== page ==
LEWISTON, Idaho – Lewis-Clark State College continues to make access to college seamless for all as demonstrated Friday by the signing of a Memorandum of Understanding (MOU) with the Confederated Tribes of the Umatilla Indian Reservation (CTUIR).
The MOU strengthens the relationship between the two and improves the quality of educational services and opportunities provided to the tribes and other students at LC State.
The CTUIR is a union of three tribes – the Cayuse, Umatilla and Walla Walla, and has more than 3,100 tribal members. Nearly half live on the Umatilla Indian Reservation, which covers 271 square miles in Umatilla County in northeast Oregon. The tribal offices are located just outside the reservation in Pendleton, Ore.
“LC State is proud of its long and consistent positive relationship with local and regional tribes,” LC State President Cynthia Pemberton said. “We are extremely happy to be able to expand our expression of commitment and connection to the unique cultural and community values of American Indian people; and look forward to working with the Confederated Tribes of the Umatilla Indian Reservation to serve students’ education interests, needs and goals.”
As a central part of the agreement, both parties agree to make the CTUIR a part of an existing advisory board the college has with the Nez Perce and Coeur d’Alene tribes. The advisory board includes, from LC State, the president, vice presidents, the Native American, Minority and Veterans’ Services’ student advisor, and the Native American Club president. The CTUIR representation will feature the chairman of the CTUIR Board of Trustees, the chair of the Education and Training Committee, and other board members designated by the chair. The other members are the Nez Perce and Coeur d’Alene tribes representatives.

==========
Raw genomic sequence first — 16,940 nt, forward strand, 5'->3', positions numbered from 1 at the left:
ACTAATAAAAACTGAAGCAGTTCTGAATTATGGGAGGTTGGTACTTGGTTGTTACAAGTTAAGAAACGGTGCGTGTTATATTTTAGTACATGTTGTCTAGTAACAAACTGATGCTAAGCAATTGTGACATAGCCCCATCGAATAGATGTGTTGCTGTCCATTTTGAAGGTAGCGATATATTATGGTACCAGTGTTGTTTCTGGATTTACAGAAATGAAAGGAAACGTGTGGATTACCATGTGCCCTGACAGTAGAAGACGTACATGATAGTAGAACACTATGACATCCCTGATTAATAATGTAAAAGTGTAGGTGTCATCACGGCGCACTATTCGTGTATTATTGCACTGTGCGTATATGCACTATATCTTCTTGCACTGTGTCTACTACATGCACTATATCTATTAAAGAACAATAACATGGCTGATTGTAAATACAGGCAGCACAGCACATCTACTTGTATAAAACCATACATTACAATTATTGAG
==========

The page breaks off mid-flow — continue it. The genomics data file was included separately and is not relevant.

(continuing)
The college has previously signed MOUs with both the Nez Perce and Coeur d’Alene tribes.
The mission of the advisory board is to meet once each semester to strengthen the relationship between LC State and the tribes to increase access to the college. The LC State, Nez Perce and Coeur d’Alene Tribes Advisory Board met Friday morning on Zoom where both the CTUIR and LC State signed the MOU. During the meeting, LC State officials discussed, among other things, the services it provides in the Native American, Minority & Veterans’ Services office, scholarship opportunities, the new Schweitzer Career & Technical Education Center, dual credits, the Nez Perce language offerings, the College Assistant Migrant Program, and Adult Learner opportunities.
Because the CTUIR has tribal members attending LC State along with close ties to the Nez Perce Tribe, both the CTUIR and LC State officials agreed this presented a perfect opportunity for the MOU.
In its fall semester enrollment count, LC State has 92 Native American students, 79 of which are first generation college students.